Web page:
The three Democratic presidential candidates battled on gun control and health care Sunday during their last debate before voters get to weigh in at caucuses in Iowa.
Former Secretary of State Hillary Clinton, Vermont Senator Bernie Sanders, and former Maryland Governor Martin O'Malley are meeting for the fourth time to debate the issues – this time in Charleston, South Carolina.
After paying tribute to civil rights leader Martin Luther King Jr. and saying they want to raise the minimum wage, create jobs and making sure there is equal pay for equal work, all three immediately clashed on the sensitive issue of gun control.
Clinton has been critical of Sanders' policy on gun control, accusing the senator of doing a "flip-flop" on the question of whether gun manufacturers can be sued.
Sanders called her criticism "disingenuous," saying he has always stood up to the gun lobby and said gun control should not be a political issue, but that a small "mom and pop" gun shop should not be sued for a legal gun sale if that weapon is used in a crime.
WATCH: Where the candidates stand on gun control
Clinton accused the senator of voting with the National Rifle Association numerous times, including supporting immunity for gun manufacturers in court.
But it was O'Malley who stole the spotlight, when he said he has been hearing a lot of inconsistency on gun control from birth Clinton and Sanders, and that he is the only one of the three who has not changed his gun policies.
Hours before the debate, Sanders introduced a new "Medicare for All" health care plan that he says would ensure that health care is a right for every American. He said millions of Americans are still underinsured and paying too much.
Clinton criticized the senator, accusing him of wanting to tear up President Barack Obama's Affordable Health Care Act and start over again. She said she wants to build on the act and improve on it.
Sanders blamed the health insurance and pharmaceutical lobbies for keeping the cost of health care in the United States high. He also called for more regulation of the banking industry, saying financial institutions have too much power over the economy.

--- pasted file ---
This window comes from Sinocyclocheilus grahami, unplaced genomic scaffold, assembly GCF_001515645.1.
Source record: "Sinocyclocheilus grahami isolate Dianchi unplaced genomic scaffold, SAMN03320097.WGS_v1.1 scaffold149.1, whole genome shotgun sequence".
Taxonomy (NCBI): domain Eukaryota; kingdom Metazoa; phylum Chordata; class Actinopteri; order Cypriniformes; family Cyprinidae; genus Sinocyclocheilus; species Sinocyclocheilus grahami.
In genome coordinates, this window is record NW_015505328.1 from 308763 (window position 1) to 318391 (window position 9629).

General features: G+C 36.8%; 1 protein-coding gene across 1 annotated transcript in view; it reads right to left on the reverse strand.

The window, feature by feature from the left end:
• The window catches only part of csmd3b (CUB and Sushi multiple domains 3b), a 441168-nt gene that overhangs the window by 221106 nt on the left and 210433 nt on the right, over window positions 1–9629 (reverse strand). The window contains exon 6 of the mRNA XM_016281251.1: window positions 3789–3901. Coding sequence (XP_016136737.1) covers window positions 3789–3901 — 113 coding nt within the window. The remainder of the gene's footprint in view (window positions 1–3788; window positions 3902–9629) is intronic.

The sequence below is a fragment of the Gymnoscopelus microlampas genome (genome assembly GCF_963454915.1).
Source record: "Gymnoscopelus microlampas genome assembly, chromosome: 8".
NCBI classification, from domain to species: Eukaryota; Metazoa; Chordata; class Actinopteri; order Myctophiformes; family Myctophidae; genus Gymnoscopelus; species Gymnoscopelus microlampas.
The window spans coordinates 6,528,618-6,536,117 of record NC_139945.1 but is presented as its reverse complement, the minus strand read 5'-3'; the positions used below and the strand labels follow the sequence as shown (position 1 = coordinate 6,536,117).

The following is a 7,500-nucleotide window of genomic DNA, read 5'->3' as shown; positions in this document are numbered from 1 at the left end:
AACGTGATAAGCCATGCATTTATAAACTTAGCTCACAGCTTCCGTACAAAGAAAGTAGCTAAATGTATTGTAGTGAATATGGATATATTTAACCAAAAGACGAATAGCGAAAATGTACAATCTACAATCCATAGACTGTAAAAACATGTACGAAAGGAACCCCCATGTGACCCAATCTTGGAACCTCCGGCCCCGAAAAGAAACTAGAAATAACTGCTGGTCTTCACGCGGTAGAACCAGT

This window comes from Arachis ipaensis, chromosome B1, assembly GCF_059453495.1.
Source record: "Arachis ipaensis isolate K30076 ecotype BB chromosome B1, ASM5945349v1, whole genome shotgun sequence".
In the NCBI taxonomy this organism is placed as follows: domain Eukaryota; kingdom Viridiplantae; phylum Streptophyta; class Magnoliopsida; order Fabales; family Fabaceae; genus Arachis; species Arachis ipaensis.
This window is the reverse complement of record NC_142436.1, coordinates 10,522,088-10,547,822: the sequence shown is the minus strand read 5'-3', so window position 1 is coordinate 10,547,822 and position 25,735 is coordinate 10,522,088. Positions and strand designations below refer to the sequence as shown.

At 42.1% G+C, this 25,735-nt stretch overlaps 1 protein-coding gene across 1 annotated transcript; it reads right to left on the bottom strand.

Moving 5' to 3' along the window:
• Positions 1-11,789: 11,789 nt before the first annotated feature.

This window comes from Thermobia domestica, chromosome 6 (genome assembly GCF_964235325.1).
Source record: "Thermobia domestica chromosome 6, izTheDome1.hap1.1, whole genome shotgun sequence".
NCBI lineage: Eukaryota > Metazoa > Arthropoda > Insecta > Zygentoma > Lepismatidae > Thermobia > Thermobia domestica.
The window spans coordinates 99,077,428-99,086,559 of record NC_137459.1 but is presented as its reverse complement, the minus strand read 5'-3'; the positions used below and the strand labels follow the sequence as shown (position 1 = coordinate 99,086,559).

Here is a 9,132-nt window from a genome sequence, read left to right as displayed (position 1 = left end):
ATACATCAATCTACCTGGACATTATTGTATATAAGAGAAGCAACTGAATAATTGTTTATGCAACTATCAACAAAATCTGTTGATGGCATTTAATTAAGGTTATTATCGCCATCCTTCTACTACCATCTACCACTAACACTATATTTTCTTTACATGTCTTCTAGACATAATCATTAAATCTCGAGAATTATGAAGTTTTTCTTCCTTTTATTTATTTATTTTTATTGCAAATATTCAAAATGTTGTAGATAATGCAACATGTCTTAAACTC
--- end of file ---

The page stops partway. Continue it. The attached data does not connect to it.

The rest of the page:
Clinton said she has a plan to take regulations further, but Sanders said he has doubts about whether Wall Street reform is really possible when politicians receive huge amounts of money from the financial industry.
The candidates agreed that the United States should not be solely responsible for acting against Islamic State.
Sanders said it is time for wealthy countries in the region such as Saudi Arabia and Qatar to get involved, and advocated work on a political solution that includes Russia, Iran and Muslim allies.
Clinton said there are a lot of forces at work in the region that the United States cannot influence, and praised Obama's strategy of backing local fighters, pursuing coalition airstrikes and working toward a diplomatic solution.
The latest polls have Clinton and Sanders nearly tied in Iowa and give Sanders a 14 percent lead over Clinton in New Hampshire, where the first-in-the-nation primary will be held early next month.
A new NBC News/Wall Street Journal poll issued before the debate puts Clinton ahead of Sanders by 25 points nationally.
WATCH: Where the candidates stand on Iran
But Sanders pointed out that Clinton at one time had a 50-point lead.
O'Malley has been polling about 2 percent and Sunday's debate could be his last chance to convince voters that he should be the Democratic nominee.
Republican Party polling
The NBC News/Wall Street Journal poll also found one-third of people who said they would vote in a Republican Party primary said they favored Donald Trump, followed by Texas Senator Ted Cruz at 20 percent support, Florida Senator Marco Rubio at 13 percent and retired pediatric neurosurgeon Ben Carson at 12 percent.
In December, Trump had led the No. 2 candidate, Cruz, by just 5 percentage points. In the new poll, his lead widened to 13 points.